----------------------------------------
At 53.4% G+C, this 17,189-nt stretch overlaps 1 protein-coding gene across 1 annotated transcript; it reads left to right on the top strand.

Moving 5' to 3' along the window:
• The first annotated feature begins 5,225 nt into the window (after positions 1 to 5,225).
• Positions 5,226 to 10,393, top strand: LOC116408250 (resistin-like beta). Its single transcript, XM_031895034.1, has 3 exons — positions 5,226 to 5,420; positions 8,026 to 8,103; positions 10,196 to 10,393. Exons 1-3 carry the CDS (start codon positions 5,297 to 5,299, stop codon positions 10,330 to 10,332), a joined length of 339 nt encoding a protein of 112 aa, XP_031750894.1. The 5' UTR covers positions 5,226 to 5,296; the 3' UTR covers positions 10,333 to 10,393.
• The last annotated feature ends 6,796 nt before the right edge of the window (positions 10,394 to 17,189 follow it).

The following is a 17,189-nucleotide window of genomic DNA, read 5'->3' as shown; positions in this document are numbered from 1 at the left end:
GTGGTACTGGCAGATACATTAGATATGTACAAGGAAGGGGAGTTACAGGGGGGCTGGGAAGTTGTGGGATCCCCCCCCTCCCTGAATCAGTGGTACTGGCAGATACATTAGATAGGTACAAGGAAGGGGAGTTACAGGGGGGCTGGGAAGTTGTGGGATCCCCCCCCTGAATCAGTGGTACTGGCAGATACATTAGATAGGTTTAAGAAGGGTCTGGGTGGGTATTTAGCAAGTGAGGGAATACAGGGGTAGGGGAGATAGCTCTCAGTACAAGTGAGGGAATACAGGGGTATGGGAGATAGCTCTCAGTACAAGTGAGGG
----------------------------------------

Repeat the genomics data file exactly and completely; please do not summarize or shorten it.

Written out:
At 53.4% G+C, this 17,189-nt stretch overlaps 1 protein-coding gene across 1 annotated transcript; it reads left to right on the top strand.

Moving 5' to 3' along the window:
• The first annotated feature begins 5,225 nt into the window (after positions 1 to 5,225).
• Positions 5,226 to 10,393, top strand: LOC116408250 (resistin-like beta). Its single transcript, XM_031895034.1, has 3 exons — positions 5,226 to 5,420; positions 8,026 to 8,103; positions 10,196 to 10,393. Exons 1-3 carry the CDS (start codon positions 5,297 to 5,299, stop codon positions 10,330 to 10,332), a joined length of 339 nt encoding a protein of 112 aa, XP_031750894.1. The 5' UTR covers positions 5,226 to 5,296; the 3' UTR covers positions 10,333 to 10,393.
• The last annotated feature ends 6,796 nt before the right edge of the window (positions 10,394 to 17,189 follow it).

The following is a 17,189-nucleotide window of genomic DNA, read 5'->3' as shown; positions in this document are numbered from 1 at the left end:
GTGGTACTGGCAGATACATTAGATATGTACAAGGAAGGGGAGTTACAGGGGGGCTGGGAAGTTGTGGGATCCCCCCCCTCCCTGAATCAGTGGTACTGGCAGATACATTAGATAGGTACAAGGAAGGGGAGTTACAGGGGGGCTGGGAAGTTGTGGGATCCCCCCCCTGAATCAGTGGTACTGGCAGATACATTAGATAGGTTTAAGAAGGGTCTGGGTGGGTATTTAGCAAGTGAGGGAATACAGGGGTAGGGGAGATAGCTCTCAGTACAAGTGAGGGAATACAGGGGTATGGGAGATAGCTCTCAGTACAAGTGAGGG